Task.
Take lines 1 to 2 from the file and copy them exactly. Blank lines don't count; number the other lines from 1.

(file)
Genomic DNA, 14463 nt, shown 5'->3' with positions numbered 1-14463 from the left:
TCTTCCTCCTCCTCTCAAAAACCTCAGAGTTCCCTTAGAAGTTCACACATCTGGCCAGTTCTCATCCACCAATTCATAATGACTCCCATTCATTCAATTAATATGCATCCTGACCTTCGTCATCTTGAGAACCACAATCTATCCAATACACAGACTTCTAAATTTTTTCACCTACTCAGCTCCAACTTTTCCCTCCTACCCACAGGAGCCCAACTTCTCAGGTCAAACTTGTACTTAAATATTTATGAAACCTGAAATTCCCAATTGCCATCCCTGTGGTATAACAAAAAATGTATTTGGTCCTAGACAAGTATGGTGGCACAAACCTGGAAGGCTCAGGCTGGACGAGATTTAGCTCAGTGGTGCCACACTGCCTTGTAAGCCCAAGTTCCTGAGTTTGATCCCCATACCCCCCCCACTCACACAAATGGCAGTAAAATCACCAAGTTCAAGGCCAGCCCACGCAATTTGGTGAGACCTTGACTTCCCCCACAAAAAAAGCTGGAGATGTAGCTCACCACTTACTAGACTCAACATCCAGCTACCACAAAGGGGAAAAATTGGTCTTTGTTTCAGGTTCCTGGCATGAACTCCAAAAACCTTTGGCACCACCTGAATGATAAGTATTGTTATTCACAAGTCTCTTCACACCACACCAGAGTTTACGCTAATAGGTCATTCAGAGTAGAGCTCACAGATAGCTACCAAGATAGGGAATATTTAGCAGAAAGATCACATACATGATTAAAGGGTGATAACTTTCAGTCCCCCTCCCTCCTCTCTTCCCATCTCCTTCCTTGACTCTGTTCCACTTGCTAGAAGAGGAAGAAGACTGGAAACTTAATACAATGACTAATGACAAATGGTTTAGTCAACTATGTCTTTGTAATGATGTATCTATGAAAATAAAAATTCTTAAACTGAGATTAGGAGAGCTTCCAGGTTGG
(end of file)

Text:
Genomic DNA, 14463 nt, shown 5'->3' with positions numbered 1-14463 from the left:
TCTTCCTCCTCCTCTCAAAAACCTCAGAGTTCCCTTAGAAGTTCACACATCTGGCCAGTTCTCATCCACCAATTCATAATGACTCCCATTCATTCAATTAATATGCATCCTGACCTTCGTCATCTTGAGAACCACAATCTATCCAATACACAGACTTCTAAATTTTTTCACCTACTCAGCTCCAACTTTTCCCTCCTACCCACAGGAGCCCAACTTCTCAGGTCAAACTTGTACTTAAATATTTATGAAACCTGAAATTCCCAATTGCCATCCCTGTGGTATAACAAAAAATGTATTTGGTCCTAGACAAGTATGGTGGCACAAACCTGGAAGGCTCAGGCTGGACGAGATTTAGCTCAGTGGTGCCACACTGCCTTGTAAGCCCAAGTTCCTGAGTTTGATCCCCATACCCCCCCCACTCACACAAATGGCAGTAAAATCACCAAGTTCAAGGCCAGCCCACGCAATTTGGTGAGACCTTGACTTCCCCCACAAAAAAAGCTGGAGATGTAGCTCACCACTTACTAGACTCAACATCCAGCTACCACAAAGGGGAAAAATTGGTCTTTGTTTCAGGTTCCTGGCATGAACTCCAAAAACCTTTGGCACCACCTGAATGATAAGTATTGTTATTCACAAGTCTCTTCACACCACACCAGAGTTTACGCTAATAGGTCATTCAGAGTAGAGCTCACAGATAGCTACCAAGATAGGGAATATTTAGCAGAAAGATCACATACATGATTAAAGGGTGATAACTTTCAGTCCCCCTCCCTCCTCTCTTCCCATCTCCTTCCTTGACTCTGTTCCACTTGCTAGAAGAGGAAGAAGACTGGAAACTTAATACAATGACTAATGACAAATGGTTTAGTCAACTATGTCTTTGTAATGATGTATCTATGAAAATAAAAATTCTTAAACTGAGATTAGGAGAGCTTCCAGGTTGG